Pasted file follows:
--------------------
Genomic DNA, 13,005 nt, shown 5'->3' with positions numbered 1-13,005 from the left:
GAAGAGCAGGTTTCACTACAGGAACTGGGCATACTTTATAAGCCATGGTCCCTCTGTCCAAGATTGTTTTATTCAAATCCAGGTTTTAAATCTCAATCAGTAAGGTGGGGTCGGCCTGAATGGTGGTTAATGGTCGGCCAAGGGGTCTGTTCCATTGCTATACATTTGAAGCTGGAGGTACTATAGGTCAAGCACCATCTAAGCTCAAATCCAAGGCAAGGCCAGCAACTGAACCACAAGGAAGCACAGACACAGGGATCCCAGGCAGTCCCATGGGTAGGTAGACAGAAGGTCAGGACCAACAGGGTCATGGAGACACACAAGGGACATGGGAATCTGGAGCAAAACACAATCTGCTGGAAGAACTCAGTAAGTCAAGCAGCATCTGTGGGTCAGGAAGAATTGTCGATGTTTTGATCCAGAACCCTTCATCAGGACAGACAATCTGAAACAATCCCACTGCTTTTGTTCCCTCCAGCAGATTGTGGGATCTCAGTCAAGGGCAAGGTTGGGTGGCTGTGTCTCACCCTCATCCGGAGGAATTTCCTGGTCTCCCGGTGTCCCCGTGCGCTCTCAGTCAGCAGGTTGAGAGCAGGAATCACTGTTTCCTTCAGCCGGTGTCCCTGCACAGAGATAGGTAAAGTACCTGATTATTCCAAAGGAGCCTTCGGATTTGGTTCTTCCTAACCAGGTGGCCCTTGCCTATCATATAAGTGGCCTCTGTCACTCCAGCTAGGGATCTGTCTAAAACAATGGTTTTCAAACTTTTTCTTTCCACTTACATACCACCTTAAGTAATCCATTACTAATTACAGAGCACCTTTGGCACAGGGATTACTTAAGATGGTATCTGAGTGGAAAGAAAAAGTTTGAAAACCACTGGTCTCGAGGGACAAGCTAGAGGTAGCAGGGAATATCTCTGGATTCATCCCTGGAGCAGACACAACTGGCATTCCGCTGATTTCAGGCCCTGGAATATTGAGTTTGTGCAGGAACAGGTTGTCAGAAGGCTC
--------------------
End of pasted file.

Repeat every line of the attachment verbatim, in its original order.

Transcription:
Genomic DNA, 13,005 nt, shown 5'->3' with positions numbered 1-13,005 from the left:
GAAGAGCAGGTTTCACTACAGGAACTGGGCATACTTTATAAGCCATGGTCCCTCTGTCCAAGATTGTTTTATTCAAATCCAGGTTTTAAATCTCAATCAGTAAGGTGGGGTCGGCCTGAATGGTGGTTAATGGTCGGCCAAGGGGTCTGTTCCATTGCTATACATTTGAAGCTGGAGGTACTATAGGTCAAGCACCATCTAAGCTCAAATCCAAGGCAAGGCCAGCAACTGAACCACAAGGAAGCACAGACACAGGGATCCCAGGCAGTCCCATGGGTAGGTAGACAGAAGGTCAGGACCAACAGGGTCATGGAGACACACAAGGGACATGGGAATCTGGAGCAAAACACAATCTGCTGGAAGAACTCAGTAAGTCAAGCAGCATCTGTGGGTCAGGAAGAATTGTCGATGTTTTGATCCAGAACCCTTCATCAGGACAGACAATCTGAAACAATCCCACTGCTTTTGTTCCCTCCAGCAGATTGTGGGATCTCAGTCAAGGGCAAGGTTGGGTGGCTGTGTCTCACCCTCATCCGGAGGAATTTCCTGGTCTCCCGGTGTCCCCGTGCGCTCTCAGTCAGCAGGTTGAGAGCAGGAATCACTGTTTCCTTCAGCCGGTGTCCCTGCACAGAGATAGGTAAAGTACCTGATTATTCCAAAGGAGCCTTCGGATTTGGTTCTTCCTAACCAGGTGGCCCTTGCCTATCATATAAGTGGCCTCTGTCACTCCAGCTAGGGATCTGTCTAAAACAATGGTTTTCAAACTTTTTCTTTCCACTTACATACCACCTTAAGTAATCCATTACTAATTACAGAGCACCTTTGGCACAGGGATTACTTAAGATGGTATCTGAGTGGAAAGAAAAAGTTTGAAAACCACTGGTCTCGAGGGACAAGCTAGAGGTAGCAGGGAATATCTCTGGATTCATCCCTGGAGCAGACACAACTGGCATTCCGCTGATTTCAGGCCCTGGAATATTGAGTTTGTGCAGGAACAGGTTGTCAGAAGGCTC